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Thread: First Gas Gun Loads

  1. #11
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    Quote Originally Posted by Jammer Six View Post
    Do you guys do any type of crimping for AR loads?
    My process is a little labor intensive and might be a drag for someone looking to crank out raw numbers. But with out my crimp, as I've posted before, my group sizes roughly doubled in size from 3/4 to 1-1/2 MOA.
    "You people have too much time on your hands." - scottryan

  2. #12
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    Quote Originally Posted by Jammer Six View Post
    Do you guys do any type of crimping for AR loads?
    All of them are crimped. Shoot better for me with the crimp.

  3. #13
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    It depends on the process in total. I think it's sinister, here, who does not crimp, but has an annealing step for his load and he gets good ammo that way. There's no absolute guarantee that a crimp will help.
    "You people have too much time on your hands." - scottryan

  4. #14
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    Quote Originally Posted by Jammer Six View Post
    Loading on a Redding T-7. (A turret press.) I only have two presses, The T-7 and a Square Deal B. The Square Deal for pistol, the T-7 for both bolt and ARs. Powder for rifles is handled by a RCBS Chargemaster.

    I chose the T-7 because I want to de-cap, then clean rifle brass, and putting brass into a progressive press, running one operation, then taking it out and running another operation, then putting it back into the press defeats the purpose of a progressive press. So I chose a turret press.

    I think about a 650 once in a while, but quite frankly after a career in construction the idea of purchasing, unboxing, assembling, studying, troubleshooting and adjusting yet-another-piece-of-finicky-equipment lost all its appeal before the turn of the century. Now it sounds to me like a chore to avoid unless I have no other choice.

    I am mildly concerned that the AR is going to want more ammunition than the bolt guns, but we'll see. Maybe I'll just finish up at the range and go to lunch early on AR days.
    Well a turret is slightly better than a true single stage. But as much as processing is a P.I.T.A. I doubt you'll be doing a lot of rounds unless you are retired and have lots of time.

    I have a 650 with the Dillon trimmer, a T7 turret, a RCBS Casemate, and all the goodies. A 650 with a trimmer makes processing bearable. If my brass is clean and lubed I can literally do a 5 gallon bucket full of brass in about 3 hours. I can almost run as fast as the case feeder. Keeping brass in it, that is the challenge! I do that with a dedicated toolhead for decap and size/trim.

    On the second tool head loading rounds you can still crank them out, but you don't want to go quite that fast.

    I have a full bucket of once fired Remington commercial brass off of a police range and even with that, honestly it's still not that much more cost effective over factory bulk for M193 type range/training stuff. For long range stuff comparable to Mk262 OTM it's definitely worthwhile. For just M193 type ammo I just buy it since it's as as cheap as it is these days. I'm not shooting near as much as I'd like to either.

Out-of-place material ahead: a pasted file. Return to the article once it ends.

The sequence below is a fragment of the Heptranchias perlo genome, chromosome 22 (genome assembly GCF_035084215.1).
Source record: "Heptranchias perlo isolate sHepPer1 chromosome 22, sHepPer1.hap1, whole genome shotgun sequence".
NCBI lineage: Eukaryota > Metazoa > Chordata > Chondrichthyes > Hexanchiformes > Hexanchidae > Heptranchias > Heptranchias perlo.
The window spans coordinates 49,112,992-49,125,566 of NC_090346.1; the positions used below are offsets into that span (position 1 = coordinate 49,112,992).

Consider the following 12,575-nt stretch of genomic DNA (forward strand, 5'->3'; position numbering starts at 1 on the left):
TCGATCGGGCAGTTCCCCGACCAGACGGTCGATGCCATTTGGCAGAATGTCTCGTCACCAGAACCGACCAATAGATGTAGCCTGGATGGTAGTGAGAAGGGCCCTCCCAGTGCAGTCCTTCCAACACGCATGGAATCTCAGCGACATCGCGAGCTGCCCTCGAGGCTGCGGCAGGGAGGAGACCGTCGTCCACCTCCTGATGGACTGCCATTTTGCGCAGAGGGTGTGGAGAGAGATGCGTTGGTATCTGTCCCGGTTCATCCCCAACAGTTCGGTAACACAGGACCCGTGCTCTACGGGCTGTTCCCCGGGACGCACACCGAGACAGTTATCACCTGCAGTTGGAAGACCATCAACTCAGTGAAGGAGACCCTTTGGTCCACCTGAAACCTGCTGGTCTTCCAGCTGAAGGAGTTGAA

The T7 is great for load workup before setting up the 650 to crank them out. And it's sure nice to have a couple sets of dies waiting in the turret too.

  5. #15
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    I'm retired and have lots of time. (Or very little time, depending on how you look at it. If you're lucky, fast and good, one day you'll see.)

    In the interest of generating more time, I'm not yet interested in raw numbers. In bolt guns, that was just fine. I've already noticed that the AR likes more ammo than any of the bolt guns. I'm not really sure why that is.

    I've processed large numbers before, primarily for .45 ACP. I have a garbage can full of .45 ACP brass, and I tumble twice a year in a concrete machine, then finish with a Thumbler's.

    The problem has never, in all my years of reloading, been equipment. The bottleneck has always been inspection. None of my brass gets reloaded unless I've looked at each piece under a magnifier. (And because once you pick it up to inspect it, and once you examine it, sorting becomes merely a question of where you set it back down, all my brass was sorted by headstamp long ago.)

    As long as the equipment can clean more brass in a given time period than I can inspect, the equipment isn't the bottleneck.

    I don't know how long trimming is going to add, I haven't done any large-batch trimming operations yet, and there's no way to run trimming concurrent with inspection. So perhaps I'll have two bottlenecks.
    "When I have your wounded." -- Major Charles L. Kelly, callsign "Dustoff", refusing to acknowledge that an L.Z. was too hot, moments before being killed by a single shot, July 1st, 1964.

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  6. #16
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    For me, neck inspection isn't needed because I use an expander die (I have my expander ball removed from my sizing die because it's bad for necks). With the neck expander die, I can instantly feel a split neck, and pitch that brass.

    Trimming is simple... Giraud power trimmer or the other power trimmer some of the guys here use. If your die set up is good, subsequent trimmings are minimal and really only chamfer the neck for loading again.
    "You people have too much time on your hands." - scottryan

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